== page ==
With every new client, we inch closer and closer to achieving our accessibility and inclusion goals. We’re delighted to provide our assistive toolbar to several big-name brands and industry leaders, including Boots, British Gas, and Volkswagen, as well as an increasing number of education facilities, healthcare providers, charities, nonprofits and public sector organisations. All of the sectors we serve are doing a fantastic job of supporting disabled website visitors, and I’m incredibly proud of the difference we’re able to make together. Our most recent 12-month stats show that:

  • Over 3.3 million people used our toolbar

  • Over 18.5 million web pages were accessed

  • Individual styling features were activated over 4.1 million times

  • Users viewed an average of 5.62 pages per session, compared to the average website journey of just 2.8.

  • Over 33.8 million pieces of online content were read aloud using our on-screen reader.

  • Over 13.5 million pieces of online content were translated into another language.

Over 3.3 million people used our toolbarOne of the things I’ve enjoyed most this year is expanding my network of industry contacts and spending more time discussing and spreading the word about accessibility, diversity, and inclusion. I’ve been part of some fantastic webinars with inspirational people from around the world. In October, we launched our very first ‘What Does Accessibility Mean to Me?’ week. And it could not have gone better. The team worked really hard to plan and promote the week, and I was blown away with the number of organisations and people who took part:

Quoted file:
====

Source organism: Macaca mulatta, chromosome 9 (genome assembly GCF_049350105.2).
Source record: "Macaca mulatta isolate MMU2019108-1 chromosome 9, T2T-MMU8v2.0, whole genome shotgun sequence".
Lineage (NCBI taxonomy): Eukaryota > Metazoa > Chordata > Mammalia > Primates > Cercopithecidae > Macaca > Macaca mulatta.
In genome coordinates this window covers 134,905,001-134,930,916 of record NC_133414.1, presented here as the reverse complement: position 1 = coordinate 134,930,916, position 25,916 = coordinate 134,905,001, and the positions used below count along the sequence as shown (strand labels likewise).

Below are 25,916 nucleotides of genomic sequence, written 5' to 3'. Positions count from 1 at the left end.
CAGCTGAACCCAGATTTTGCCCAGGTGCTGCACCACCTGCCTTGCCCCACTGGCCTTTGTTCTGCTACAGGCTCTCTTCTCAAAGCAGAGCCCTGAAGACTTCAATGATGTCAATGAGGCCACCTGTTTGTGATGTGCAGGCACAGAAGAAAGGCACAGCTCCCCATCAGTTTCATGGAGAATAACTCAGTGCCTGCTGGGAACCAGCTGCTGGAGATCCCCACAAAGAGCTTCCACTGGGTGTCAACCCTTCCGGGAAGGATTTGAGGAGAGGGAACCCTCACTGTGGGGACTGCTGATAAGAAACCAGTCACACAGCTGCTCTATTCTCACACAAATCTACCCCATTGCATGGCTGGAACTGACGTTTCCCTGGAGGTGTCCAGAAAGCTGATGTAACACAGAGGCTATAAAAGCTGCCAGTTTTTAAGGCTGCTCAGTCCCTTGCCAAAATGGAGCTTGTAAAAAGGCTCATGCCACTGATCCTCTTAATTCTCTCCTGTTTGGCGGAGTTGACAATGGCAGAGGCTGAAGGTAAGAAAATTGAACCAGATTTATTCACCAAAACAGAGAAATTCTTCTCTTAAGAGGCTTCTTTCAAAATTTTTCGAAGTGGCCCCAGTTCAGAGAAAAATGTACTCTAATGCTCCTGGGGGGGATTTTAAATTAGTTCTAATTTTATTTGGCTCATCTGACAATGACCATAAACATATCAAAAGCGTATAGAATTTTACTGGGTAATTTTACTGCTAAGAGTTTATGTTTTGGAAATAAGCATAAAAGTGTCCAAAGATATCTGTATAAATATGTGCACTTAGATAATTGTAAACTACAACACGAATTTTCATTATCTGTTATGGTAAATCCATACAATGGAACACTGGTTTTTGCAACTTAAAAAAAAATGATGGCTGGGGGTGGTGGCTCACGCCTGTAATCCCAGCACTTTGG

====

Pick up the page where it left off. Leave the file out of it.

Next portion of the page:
• 115 companies got involved

  • We reached over 600,000 people across LinkedIn, Twitter, Instagram and YouTube.

  • Over 450 people signed up for our live round-table webinar discussion.

Accessibility in 2022

What do we want to do next year? The same thing we do every year... Find the right people, and change the world! But in a positive, inclusive, and accessible way that benefits everyone, rather than an evil maniacal mouse kind of way!

Illustration of pinky and the brain. Pinky: what are we going to do tonight? Same thing as every night Pinky... TRY TO TAKE OVER THE WORLD!

In 2022, we’ll be continuing to push boundaries. We’ll be forging forward with our mission to make the online world accessible to all by:

  • Helping more and more brands to provide inclusive online journeys.

  • Keeping up with our industry networking and round table/webinar discussions to spread the word about the importance of diversity and inclusion.

  • Continuing to find, train, and retain the best people for our teams worldwide.

  • Finding new ways to put website accessibility factors in the spotlight and make online inclusion a globally familiar topic.

Last Thoughts

This is not a passing fad. Accessibility and inclusion trends aren’t going anywhere, and the demand for inclusive websites continues to grow exponentially year on year. So if your organisation isn’t already taking steps to make your products and services inclusive, now is the time to start.

Don’t wait to begin your accessibility journey. Contact our team today or book a live demonstration of our toolbar to see it in action and discover how we can help you and your customers in 2022.